Sadler sued Defendants in July 2018. Id. His complaint pleads causes of action under (1) the Privacy Act of 1974, 5 U.S.C. § 552a; (2) the Freedom of Information Act (FOIA), 5 U.S.C. § 552; and (3) the Fifth and Eighth Amendments to the Constitution. Id. at 1–2. He seeks compensatory damages “in an amount commensurate with the Privacy Act, ” an injunction compelling Defendants to remove his sex-offender PSF, and a declaratory judgment that he “is legally innocent of any previously charged or indicted offenses with underlying allegations of sexual misconduct.” Id. Defendants moved to dismiss Sadler’s complaint under Federal Rules of Civil Procedure 12(b)(1) and 12(b)(6). ECF No 13-1 (“Mot.”). Sadler opposed their motion, and Defendants replied. See ECF No. 16 (“Opp’n”); ECF No. 17.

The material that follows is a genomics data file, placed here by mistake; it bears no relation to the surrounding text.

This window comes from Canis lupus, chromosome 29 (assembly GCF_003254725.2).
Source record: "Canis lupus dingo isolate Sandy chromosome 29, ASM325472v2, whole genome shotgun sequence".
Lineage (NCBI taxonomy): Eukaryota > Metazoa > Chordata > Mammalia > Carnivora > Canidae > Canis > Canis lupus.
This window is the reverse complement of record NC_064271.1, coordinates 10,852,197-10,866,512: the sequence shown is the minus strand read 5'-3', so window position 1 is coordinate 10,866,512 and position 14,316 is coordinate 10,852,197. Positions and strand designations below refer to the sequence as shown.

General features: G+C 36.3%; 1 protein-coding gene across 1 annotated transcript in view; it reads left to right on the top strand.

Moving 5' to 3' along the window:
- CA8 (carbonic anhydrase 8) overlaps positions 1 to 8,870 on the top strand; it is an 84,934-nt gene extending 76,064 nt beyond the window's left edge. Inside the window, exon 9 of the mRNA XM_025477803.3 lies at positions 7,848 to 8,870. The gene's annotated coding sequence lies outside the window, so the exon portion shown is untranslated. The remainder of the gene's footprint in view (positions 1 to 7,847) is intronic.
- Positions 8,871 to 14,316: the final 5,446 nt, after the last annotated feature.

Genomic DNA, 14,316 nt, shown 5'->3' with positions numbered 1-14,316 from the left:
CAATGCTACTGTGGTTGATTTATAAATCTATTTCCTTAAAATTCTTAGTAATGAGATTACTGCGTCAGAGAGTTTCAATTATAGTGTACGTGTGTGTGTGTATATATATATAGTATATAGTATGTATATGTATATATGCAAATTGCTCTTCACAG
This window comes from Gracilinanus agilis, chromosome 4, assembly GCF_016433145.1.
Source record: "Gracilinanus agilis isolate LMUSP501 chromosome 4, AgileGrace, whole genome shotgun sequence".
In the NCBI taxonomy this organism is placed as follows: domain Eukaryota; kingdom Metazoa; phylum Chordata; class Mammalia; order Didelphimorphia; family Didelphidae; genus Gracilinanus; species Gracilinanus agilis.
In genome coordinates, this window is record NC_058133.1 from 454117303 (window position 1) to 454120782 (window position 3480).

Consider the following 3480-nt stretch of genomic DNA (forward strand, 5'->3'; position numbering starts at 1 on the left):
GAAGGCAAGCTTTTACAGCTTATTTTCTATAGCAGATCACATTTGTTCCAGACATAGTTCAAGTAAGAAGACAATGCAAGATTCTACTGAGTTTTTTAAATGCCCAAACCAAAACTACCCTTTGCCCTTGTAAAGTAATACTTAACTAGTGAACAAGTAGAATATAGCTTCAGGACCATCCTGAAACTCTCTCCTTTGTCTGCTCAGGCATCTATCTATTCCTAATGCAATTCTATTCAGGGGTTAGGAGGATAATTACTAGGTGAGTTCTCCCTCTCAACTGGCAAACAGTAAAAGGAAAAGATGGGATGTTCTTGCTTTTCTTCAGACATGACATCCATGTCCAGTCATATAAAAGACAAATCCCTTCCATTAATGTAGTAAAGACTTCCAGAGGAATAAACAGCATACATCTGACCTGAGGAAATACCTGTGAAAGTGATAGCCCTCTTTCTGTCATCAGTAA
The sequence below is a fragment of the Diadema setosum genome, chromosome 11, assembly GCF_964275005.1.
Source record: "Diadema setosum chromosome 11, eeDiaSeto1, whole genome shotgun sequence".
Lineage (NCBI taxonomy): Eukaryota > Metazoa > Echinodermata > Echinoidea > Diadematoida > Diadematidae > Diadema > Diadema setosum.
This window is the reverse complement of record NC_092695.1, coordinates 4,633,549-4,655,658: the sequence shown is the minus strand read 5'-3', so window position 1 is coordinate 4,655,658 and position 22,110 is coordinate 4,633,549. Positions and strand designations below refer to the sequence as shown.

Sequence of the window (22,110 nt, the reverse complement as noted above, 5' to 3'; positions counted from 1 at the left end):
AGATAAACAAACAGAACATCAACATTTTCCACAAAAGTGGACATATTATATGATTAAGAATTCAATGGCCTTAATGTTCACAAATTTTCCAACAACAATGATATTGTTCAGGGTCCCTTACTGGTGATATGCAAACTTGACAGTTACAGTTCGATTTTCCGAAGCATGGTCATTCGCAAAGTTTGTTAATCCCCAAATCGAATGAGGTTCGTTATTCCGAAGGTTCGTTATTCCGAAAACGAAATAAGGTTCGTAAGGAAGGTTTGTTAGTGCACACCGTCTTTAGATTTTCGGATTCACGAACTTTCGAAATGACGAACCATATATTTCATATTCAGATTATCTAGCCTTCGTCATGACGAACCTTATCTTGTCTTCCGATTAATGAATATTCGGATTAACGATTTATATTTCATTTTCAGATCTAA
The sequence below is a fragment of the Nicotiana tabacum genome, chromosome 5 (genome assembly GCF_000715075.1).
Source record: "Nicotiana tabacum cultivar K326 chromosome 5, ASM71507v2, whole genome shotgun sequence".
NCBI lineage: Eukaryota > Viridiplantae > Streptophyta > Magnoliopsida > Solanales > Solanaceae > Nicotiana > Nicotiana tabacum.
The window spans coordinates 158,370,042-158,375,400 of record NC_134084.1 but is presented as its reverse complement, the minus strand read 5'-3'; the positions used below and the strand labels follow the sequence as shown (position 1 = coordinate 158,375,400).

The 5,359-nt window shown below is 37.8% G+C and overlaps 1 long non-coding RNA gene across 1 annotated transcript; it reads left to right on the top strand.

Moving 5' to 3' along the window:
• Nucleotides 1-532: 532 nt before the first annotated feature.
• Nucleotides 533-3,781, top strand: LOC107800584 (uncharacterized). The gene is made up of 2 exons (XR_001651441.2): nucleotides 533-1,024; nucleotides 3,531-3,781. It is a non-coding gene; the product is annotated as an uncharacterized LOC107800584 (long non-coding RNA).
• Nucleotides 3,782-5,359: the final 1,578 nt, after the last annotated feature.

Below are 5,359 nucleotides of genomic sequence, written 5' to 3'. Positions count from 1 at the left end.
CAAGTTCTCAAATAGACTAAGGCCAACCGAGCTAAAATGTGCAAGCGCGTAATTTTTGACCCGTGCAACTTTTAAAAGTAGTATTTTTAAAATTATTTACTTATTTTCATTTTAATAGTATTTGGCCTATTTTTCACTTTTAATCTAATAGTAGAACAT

II. Legal Standards

         In considering a motion to dismiss under either Rule 12(b)(1) or 12(b)(6), a court must “treat a complaint’s factual allegations as true . . . and must grant a plaintiff ‘the benefit of all inferences that can be derived from the facts alleged.’” Sparrow v. United Air Lines, Inc., 216 F.3d 1111, 1113 (D.C. Cir. 2000) (citations omitted) (quoting Schuler v. United States, 617 F.2d 605, 608 (D.C. Cir. 1979)). When a plaintiff proceeds pro se, a district court must “consider his filings as a whole before dismissing a complaint, ” Schnitzler v. United States, 761 F.3d 33, 38 (D.C. Cir. 2014), because pro se complaints are held “to less stringent standards than formal pleadings drafted by lawyers, ” Haines v. Kerner, 404 U.S. 519, 520 (1972). Nevertheless, the Court need not draw inferences in favor of a plaintiff, pro se or otherwise, if those inferences are not supported by the facts alleged. See Kowal v. MCI Commc’ns Corp., 16 F.3d 1271, 1276 (D.C. Cir. 1994).